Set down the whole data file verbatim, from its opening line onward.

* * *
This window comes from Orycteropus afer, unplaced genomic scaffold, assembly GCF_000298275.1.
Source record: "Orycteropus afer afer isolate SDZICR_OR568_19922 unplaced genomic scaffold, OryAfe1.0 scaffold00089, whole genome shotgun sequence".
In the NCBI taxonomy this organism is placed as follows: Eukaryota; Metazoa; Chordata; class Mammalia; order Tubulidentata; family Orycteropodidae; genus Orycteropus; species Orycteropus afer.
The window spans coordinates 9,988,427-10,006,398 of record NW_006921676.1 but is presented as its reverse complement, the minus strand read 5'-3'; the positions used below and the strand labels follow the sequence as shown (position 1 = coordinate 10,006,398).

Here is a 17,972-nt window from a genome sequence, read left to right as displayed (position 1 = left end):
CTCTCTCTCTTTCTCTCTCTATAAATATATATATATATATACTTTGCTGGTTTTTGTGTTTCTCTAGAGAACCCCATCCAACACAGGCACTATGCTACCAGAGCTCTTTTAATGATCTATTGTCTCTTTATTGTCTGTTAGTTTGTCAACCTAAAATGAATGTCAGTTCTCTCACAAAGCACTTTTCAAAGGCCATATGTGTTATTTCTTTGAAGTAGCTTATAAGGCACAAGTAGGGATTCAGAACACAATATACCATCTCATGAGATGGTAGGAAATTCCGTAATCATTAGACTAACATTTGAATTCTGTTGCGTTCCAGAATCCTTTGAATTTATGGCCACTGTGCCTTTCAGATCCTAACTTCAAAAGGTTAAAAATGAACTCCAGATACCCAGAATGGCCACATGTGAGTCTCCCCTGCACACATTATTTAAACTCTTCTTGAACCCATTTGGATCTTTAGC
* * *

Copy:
This window comes from Orycteropus afer, unplaced genomic scaffold, assembly GCF_000298275.1.
Source record: "Orycteropus afer afer isolate SDZICR_OR568_19922 unplaced genomic scaffold, OryAfe1.0 scaffold00089, whole genome shotgun sequence".
In the NCBI taxonomy this organism is placed as follows: Eukaryota; Metazoa; Chordata; class Mammalia; order Tubulidentata; family Orycteropodidae; genus Orycteropus; species Orycteropus afer.
The window spans coordinates 9,988,427-10,006,398 of record NW_006921676.1 but is presented as its reverse complement, the minus strand read 5'-3'; the positions used below and the strand labels follow the sequence as shown (position 1 = coordinate 10,006,398).

Here is a 17,972-nt window from a genome sequence, read left to right as displayed (position 1 = left end):
CTCTCTCTCTTTCTCTCTCTATAAATATATATATATATATACTTTGCTGGTTTTTGTGTTTCTCTAGAGAACCCCATCCAACACAGGCACTATGCTACCAGAGCTCTTTTAATGATCTATTGTCTCTTTATTGTCTGTTAGTTTGTCAACCTAAAATGAATGTCAGTTCTCTCACAAAGCACTTTTCAAAGGCCATATGTGTTATTTCTTTGAAGTAGCTTATAAGGCACAAGTAGGGATTCAGAACACAATATACCATCTCATGAGATGGTAGGAAATTCCGTAATCATTAGACTAACATTTGAATTCTGTTGCGTTCCAGAATCCTTTGAATTTATGGCCACTGTGCCTTTCAGATCCTAACTTCAAAAGGTTAAAAATGAACTCCAGATACCCAGAATGGCCACATGTGAGTCTCCCCTGCACACATTATTTAAACTCTTCTTGAACCCATTTGGATCTTTAGC